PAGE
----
Teachers Struggled to Stem ‘Learning Loss’ During Pandemic, GAO Finds

By Evie Blad — May 12, 2022 1 min read
Computer laptop on wooden desk with wireless and application programming and social media icons. Internet networking and wireless technology
  • Save to favorites
  • Print

Federal investigators have confirmed what educators already knew: Few strategies worked to address concerns about students losing academic ground during the school interruptions sparked by the COVID-19 pandemic.

“As schools and districts struggled to operate amid uncertainty and difficult circumstances, students were, not unexpectedly, profoundly affected,” the Government Accountability Office said in a report issued Tuesday.

To comply with requirements created by the CARES Act, a federal COVID-19 relief bill, the agency, which reports to Congress, partnered with the Gallup polling organization to conduct a nationally representative survey of 2,900 K-12 teachers about their experiences during the 2020-21 school year. Investigators also held virtual discussion groups with educators, administrators, and parents.

Educators reported challenges in helping students overcome hurdles during the pandemic—what the report calls “learning loss"—whether they taught online, in-person, or in a hybrid of the two modes, the report said. Even those operating in person dealt with issues like quarantines and concerns about student and staff morale.

Among the key findings:

  • Remote teachers reported concerns with comprehension. 60 percent of teachers doing remote instruction reported that their students “had more difficulty understanding lessons than in a typical school year.”
  • Conditions at home made learning difficult for remote students. “There’s three people in a two bedroom apartment of less than a thousand square feet all trying to be on different Zooms at the same time and have class and that creates all kinds of issues,” one parent told the GAO.
  • Barriers extended beyond struggles with online learning. Absences, disruptive behaviors, emotional distress, lack of adequate nutrition, and unreliable internet access were among factors educators identified as “obstacles to learning.”
  • Student emotions were a concern for all teachers. Sixty-one percent of teachers the GAO surveyed said they “had more students who experienced emotional distress than in a typical year.”
  • Live instruction wins out. Eighty-five percent of in-person teachers said live instruction helped students. In a separate question, fewer than 40 percent of respondents thought asynchronous learning, in which students learn content on their own, “helped the majority of their students.”

Read the full GAO report here.


Special Education K-12 Essentials Forum Innovative Approaches to Special Education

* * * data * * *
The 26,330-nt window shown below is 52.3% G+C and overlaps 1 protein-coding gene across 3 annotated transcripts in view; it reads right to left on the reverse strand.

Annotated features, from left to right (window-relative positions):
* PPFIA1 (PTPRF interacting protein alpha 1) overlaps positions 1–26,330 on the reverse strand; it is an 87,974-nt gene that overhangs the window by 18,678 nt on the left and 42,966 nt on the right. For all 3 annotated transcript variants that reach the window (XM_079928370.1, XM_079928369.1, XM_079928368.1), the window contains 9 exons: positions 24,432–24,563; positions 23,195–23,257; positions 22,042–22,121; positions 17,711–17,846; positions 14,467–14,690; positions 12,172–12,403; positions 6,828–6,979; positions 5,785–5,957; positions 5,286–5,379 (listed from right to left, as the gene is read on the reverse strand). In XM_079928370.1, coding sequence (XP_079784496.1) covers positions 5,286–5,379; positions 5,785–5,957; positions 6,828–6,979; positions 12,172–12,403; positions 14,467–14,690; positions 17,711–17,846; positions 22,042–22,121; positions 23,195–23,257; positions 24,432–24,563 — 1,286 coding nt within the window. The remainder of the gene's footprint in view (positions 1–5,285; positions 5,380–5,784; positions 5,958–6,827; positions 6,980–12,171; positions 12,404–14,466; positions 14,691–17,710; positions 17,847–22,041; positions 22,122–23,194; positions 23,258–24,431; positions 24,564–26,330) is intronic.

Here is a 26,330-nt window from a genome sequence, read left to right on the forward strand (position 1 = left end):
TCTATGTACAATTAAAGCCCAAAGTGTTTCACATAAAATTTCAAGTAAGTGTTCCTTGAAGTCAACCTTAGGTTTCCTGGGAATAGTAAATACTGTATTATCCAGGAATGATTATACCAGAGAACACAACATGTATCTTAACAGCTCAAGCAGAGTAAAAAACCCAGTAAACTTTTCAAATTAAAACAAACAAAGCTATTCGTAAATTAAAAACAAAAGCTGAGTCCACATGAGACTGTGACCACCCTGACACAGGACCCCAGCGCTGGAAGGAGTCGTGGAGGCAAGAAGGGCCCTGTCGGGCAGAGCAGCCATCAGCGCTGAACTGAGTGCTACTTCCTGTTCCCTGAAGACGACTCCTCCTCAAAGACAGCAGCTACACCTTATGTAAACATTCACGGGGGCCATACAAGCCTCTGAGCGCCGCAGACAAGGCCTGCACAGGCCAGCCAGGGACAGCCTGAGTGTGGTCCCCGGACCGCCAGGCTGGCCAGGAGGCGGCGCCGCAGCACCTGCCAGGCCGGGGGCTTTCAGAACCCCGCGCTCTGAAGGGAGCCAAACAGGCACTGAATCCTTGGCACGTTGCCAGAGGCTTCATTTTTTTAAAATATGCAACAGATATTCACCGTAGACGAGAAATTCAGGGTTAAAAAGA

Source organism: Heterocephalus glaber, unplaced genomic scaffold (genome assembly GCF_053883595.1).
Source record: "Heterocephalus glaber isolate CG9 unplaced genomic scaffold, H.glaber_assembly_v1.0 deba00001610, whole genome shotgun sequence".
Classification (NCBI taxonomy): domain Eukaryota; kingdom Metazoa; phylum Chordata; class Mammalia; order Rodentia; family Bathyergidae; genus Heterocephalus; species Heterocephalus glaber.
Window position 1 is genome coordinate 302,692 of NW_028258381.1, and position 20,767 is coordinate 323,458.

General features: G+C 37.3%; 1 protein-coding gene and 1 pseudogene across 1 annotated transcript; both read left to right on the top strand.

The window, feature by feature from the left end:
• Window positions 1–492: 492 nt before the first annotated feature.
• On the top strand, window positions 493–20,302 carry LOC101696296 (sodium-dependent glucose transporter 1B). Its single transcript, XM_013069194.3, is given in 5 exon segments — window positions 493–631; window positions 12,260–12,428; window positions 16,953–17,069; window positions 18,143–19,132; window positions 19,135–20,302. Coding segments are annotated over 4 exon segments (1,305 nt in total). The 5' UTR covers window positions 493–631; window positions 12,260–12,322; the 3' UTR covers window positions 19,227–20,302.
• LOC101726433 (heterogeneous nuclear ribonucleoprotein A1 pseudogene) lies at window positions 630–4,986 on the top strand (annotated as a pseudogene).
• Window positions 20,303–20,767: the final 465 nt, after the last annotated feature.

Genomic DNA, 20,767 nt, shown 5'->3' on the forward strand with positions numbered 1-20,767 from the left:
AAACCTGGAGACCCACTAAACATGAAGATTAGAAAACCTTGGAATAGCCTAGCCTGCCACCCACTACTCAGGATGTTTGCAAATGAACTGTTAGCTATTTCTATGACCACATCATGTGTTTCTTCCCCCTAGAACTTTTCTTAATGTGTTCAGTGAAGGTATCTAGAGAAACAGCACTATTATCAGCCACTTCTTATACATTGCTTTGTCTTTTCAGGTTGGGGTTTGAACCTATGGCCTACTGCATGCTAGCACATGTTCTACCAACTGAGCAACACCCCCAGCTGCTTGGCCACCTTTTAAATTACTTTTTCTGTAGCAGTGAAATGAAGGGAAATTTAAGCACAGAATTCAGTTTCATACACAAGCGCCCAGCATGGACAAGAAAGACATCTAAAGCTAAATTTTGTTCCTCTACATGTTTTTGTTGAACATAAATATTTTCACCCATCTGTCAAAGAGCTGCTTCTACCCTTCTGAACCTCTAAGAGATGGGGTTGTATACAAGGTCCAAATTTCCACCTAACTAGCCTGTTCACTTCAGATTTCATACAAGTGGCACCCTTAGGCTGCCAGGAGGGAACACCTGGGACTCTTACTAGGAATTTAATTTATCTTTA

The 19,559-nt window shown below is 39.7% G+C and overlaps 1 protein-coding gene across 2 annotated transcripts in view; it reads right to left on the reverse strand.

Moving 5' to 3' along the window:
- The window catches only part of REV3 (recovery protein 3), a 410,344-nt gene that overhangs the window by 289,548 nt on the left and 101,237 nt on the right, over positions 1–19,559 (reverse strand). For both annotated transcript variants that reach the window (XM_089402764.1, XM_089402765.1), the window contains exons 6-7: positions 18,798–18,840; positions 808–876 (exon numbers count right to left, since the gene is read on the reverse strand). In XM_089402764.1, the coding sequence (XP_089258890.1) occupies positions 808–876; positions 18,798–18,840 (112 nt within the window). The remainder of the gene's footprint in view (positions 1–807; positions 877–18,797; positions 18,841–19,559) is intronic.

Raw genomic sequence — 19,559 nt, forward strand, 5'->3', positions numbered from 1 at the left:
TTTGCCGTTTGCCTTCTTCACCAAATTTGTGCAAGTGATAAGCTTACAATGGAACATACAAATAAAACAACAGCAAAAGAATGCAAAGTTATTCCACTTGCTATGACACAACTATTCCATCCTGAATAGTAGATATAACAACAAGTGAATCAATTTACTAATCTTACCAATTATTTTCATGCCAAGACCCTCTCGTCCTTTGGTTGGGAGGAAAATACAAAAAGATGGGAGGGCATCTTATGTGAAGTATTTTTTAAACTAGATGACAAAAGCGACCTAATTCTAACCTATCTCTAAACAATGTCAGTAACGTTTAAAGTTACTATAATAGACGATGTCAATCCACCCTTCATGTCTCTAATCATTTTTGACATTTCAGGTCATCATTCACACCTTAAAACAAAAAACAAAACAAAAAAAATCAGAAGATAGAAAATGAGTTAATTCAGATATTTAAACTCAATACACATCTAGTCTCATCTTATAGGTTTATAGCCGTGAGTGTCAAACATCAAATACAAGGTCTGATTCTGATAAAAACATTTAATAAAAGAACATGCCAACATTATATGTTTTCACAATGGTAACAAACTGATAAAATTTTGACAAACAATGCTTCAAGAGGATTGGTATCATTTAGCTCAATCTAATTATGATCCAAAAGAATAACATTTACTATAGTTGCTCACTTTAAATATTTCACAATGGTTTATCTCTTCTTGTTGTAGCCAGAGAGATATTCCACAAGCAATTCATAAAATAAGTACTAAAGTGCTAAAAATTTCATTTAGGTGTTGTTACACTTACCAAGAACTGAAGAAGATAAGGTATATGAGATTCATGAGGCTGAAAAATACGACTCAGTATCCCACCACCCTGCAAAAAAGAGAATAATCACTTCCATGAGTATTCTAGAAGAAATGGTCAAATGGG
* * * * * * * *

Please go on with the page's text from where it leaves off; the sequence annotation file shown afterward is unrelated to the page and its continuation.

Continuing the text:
Join this free virtual event to explore innovations in the evolving landscape of special education.
This content is provided by our sponsor. It is not written by and does not necessarily reflect the views of Education Week's editorial staff.
Curriculum Webinar
STEM Fusion: Empowering K-12 Education through Interdisciplinary Integration
Join our webinar to learn how integrating STEM with other subjects can revolutionize K-12 education & prepare students for the future.
Content provided by Project Lead The Way
School & District Management Webinar How Pensions Work: Why It Matters for K-12 Education
Panelists explain the fundamentals of teacher pension finances — how they are paid for, what drives their costs, and their impact on K-12 education.

EdWeek Top School Jobs

Teacher Jobs
Search over ten thousand teaching jobs nationwide — elementary, middle, high school and more.
View Jobs
Principal Jobs
Find hundreds of jobs for principals, assistant principals, and other school leadership roles.
View Jobs
Administrator Jobs
Over a thousand district-level jobs: superintendents, directors, more.
View Jobs
Support Staff Jobs
Search thousands of jobs, from paraprofessionals to counselors and more.
View Jobs

Read Next

Teaching Opinion How to Be a Better Teacher in 6 Words or Less
The best advice about teaching sometimes can be whittled down to a few simple words.
2 min read
Images shows colorful speech bubbles that say "Q," "&," and "A."
Teaching Opinion What Students Want From Their Teachers, in Their Own Words
Teachers should try to connect with their students so they know the teacher has their back.
5 min read
Images shows colorful speech bubbles that say "Q," "&," and "A."
Teaching What the Research Says Team Teaching: A Boost to Teacher Retention
A study of Mesa, Ariz., teachers finds the collaborative approach boosts career satisfaction and effectiveness.
4 min read
Teachers and administrator talking outside school building.
E+ / Getty
Teaching Opinion 5 Simple Teacher Moves With Big-Time Payoffs
Giving students time to reflect on their work is like clicking "save." If teachers don't do it, learning can get lost.
11 min read
Images shows colorful speech bubbles that say "Q," "&," and "A."